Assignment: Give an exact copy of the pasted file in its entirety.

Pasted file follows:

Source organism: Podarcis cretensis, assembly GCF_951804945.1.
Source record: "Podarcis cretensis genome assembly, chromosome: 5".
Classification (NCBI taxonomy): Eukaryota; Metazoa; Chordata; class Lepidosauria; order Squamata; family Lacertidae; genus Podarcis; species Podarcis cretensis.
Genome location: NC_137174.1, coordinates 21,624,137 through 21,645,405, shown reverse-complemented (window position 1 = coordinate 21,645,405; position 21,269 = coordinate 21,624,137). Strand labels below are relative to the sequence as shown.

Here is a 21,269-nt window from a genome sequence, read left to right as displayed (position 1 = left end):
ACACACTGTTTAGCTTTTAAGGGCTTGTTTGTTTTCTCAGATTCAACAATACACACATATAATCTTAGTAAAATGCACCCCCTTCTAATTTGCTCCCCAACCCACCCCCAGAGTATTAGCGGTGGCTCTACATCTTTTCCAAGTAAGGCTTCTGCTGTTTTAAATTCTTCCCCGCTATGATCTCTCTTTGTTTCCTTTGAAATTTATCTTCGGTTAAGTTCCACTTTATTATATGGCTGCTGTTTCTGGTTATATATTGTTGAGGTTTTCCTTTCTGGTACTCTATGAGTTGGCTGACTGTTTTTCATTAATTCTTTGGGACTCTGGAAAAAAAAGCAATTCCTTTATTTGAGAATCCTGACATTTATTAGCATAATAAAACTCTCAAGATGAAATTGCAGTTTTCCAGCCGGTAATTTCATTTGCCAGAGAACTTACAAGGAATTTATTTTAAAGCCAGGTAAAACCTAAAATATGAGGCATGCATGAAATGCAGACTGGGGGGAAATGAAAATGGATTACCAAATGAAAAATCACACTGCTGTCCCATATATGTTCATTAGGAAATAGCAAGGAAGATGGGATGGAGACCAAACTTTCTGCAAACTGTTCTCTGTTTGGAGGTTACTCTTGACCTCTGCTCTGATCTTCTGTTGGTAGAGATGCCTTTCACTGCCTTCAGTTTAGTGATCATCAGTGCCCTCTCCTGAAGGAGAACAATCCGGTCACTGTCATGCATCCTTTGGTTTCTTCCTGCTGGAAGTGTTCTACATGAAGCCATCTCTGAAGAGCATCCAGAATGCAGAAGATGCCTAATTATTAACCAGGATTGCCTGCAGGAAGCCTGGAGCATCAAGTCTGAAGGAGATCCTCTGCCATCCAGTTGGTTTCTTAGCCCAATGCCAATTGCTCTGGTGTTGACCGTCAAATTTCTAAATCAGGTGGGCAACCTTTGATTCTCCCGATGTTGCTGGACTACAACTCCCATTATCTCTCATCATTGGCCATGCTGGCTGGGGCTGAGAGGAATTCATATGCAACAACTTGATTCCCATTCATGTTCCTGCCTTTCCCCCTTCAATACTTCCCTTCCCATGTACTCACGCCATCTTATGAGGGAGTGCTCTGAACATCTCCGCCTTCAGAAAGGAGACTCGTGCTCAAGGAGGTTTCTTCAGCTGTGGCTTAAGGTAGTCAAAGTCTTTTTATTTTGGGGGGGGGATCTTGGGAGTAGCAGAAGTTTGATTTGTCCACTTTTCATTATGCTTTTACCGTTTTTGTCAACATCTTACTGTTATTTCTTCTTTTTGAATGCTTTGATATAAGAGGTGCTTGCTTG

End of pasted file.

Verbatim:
Source organism: Podarcis cretensis, assembly GCF_951804945.1.
Source record: "Podarcis cretensis genome assembly, chromosome: 5".
Classification (NCBI taxonomy): Eukaryota; Metazoa; Chordata; class Lepidosauria; order Squamata; family Lacertidae; genus Podarcis; species Podarcis cretensis.
Genome location: NC_137174.1, coordinates 21,624,137 through 21,645,405, shown reverse-complemented (window position 1 = coordinate 21,645,405; position 21,269 = coordinate 21,624,137). Strand labels below are relative to the sequence as shown.

Here is a 21,269-nt window from a genome sequence, read left to right as displayed (position 1 = left end):
ACACACTGTTTAGCTTTTAAGGGCTTGTTTGTTTTCTCAGATTCAACAATACACACATATAATCTTAGTAAAATGCACCCCCTTCTAATTTGCTCCCCAACCCACCCCCAGAGTATTAGCGGTGGCTCTACATCTTTTCCAAGTAAGGCTTCTGCTGTTTTAAATTCTTCCCCGCTATGATCTCTCTTTGTTTCCTTTGAAATTTATCTTCGGTTAAGTTCCACTTTATTATATGGCTGCTGTTTCTGGTTATATATTGTTGAGGTTTTCCTTTCTGGTACTCTATGAGTTGGCTGACTGTTTTTCATTAATTCTTTGGGACTCTGGAAAAAAAAGCAATTCCTTTATTTGAGAATCCTGACATTTATTAGCATAATAAAACTCTCAAGATGAAATTGCAGTTTTCCAGCCGGTAATTTCATTTGCCAGAGAACTTACAAGGAATTTATTTTAAAGCCAGGTAAAACCTAAAATATGAGGCATGCATGAAATGCAGACTGGGGGGAAATGAAAATGGATTACCAAATGAAAAATCACACTGCTGTCCCATATATGTTCATTAGGAAATAGCAAGGAAGATGGGATGGAGACCAAACTTTCTGCAAACTGTTCTCTGTTTGGAGGTTACTCTTGACCTCTGCTCTGATCTTCTGTTGGTAGAGATGCCTTTCACTGCCTTCAGTTTAGTGATCATCAGTGCCCTCTCCTGAAGGAGAACAATCCGGTCACTGTCATGCATCCTTTGGTTTCTTCCTGCTGGAAGTGTTCTACATGAAGCCATCTCTGAAGAGCATCCAGAATGCAGAAGATGCCTAATTATTAACCAGGATTGCCTGCAGGAAGCCTGGAGCATCAAGTCTGAAGGAGATCCTCTGCCATCCAGTTGGTTTCTTAGCCCAATGCCAATTGCTCTGGTGTTGACCGTCAAATTTCTAAATCAGGTGGGCAACCTTTGATTCTCCCGATGTTGCTGGACTACAACTCCCATTATCTCTCATCATTGGCCATGCTGGCTGGGGCTGAGAGGAATTCATATGCAACAACTTGATTCCCATTCATGTTCCTGCCTTTCCCCCTTCAATACTTCCCTTCCCATGTACTCACGCCATCTTATGAGGGAGTGCTCTGAACATCTCCGCCTTCAGAAAGGAGACTCGTGCTCAAGGAGGTTTCTTCAGCTGTGGCTTAAGGTAGTCAAAGTCTTTTTATTTTGGGGGGGGGATCTTGGGAGTAGCAGAAGTTTGATTTGTCCACTTTTCATTATGCTTTTACCGTTTTTGTCAACATCTTACTGTTATTTCTTCTTTTTGAATGCTTTGATATAAGAGGTGCTTGCTTG